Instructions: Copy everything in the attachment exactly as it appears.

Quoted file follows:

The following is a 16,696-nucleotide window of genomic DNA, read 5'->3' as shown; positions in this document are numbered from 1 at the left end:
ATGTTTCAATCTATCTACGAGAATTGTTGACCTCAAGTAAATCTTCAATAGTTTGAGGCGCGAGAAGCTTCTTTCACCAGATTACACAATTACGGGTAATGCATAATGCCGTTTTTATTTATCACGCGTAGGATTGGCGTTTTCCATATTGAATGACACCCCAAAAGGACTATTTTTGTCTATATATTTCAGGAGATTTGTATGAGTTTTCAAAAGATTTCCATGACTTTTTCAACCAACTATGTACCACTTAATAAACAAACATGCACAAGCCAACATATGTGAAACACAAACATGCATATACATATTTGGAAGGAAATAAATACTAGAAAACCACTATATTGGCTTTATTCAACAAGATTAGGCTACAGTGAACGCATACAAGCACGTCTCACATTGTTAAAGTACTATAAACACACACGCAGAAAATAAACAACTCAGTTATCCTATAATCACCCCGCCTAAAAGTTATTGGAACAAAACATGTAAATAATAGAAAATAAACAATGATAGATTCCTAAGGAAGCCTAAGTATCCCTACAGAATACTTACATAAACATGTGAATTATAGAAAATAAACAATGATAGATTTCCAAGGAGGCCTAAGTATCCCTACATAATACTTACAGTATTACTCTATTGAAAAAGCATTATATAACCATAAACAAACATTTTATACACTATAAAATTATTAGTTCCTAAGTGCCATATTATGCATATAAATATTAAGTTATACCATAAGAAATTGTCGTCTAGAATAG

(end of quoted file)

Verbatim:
The following is a 16,696-nucleotide window of genomic DNA, read 5'->3' as shown; positions in this document are numbered from 1 at the left end:
ATGTTTCAATCTATCTACGAGAATTGTTGACCTCAAGTAAATCTTCAATAGTTTGAGGCGCGAGAAGCTTCTTTCACCAGATTACACAATTACGGGTAATGCATAATGCCGTTTTTATTTATCACGCGTAGGATTGGCGTTTTCCATATTGAATGACACCCCAAAAGGACTATTTTTGTCTATATATTTCAGGAGATTTGTATGAGTTTTCAAAAGATTTCCATGACTTTTTCAACCAACTATGTACCACTTAATAAACAAACATGCACAAGCCAACATATGTGAAACACAAACATGCATATACATATTTGGAAGGAAATAAATACTAGAAAACCACTATATTGGCTTTATTCAACAAGATTAGGCTACAGTGAACGCATACAAGCACGTCTCACATTGTTAAAGTACTATAAACACACACGCAGAAAATAAACAACTCAGTTATCCTATAATCACCCCGCCTAAAAGTTATTGGAACAAAACATGTAAATAATAGAAAATAAACAATGATAGATTCCTAAGGAAGCCTAAGTATCCCTACAGAATACTTACATAAACATGTGAATTATAGAAAATAAACAATGATAGATTTCCAAGGAGGCCTAAGTATCCCTACATAATACTTACAGTATTACTCTATTGAAAAAGCATTATATAACCATAAACAAACATTTTATACACTATAAAATTATTAGTTCCTAAGTGCCATATTATGCATATAAATATTAAGTTATACCATAAGAAATTGTCGTCTAGAATAG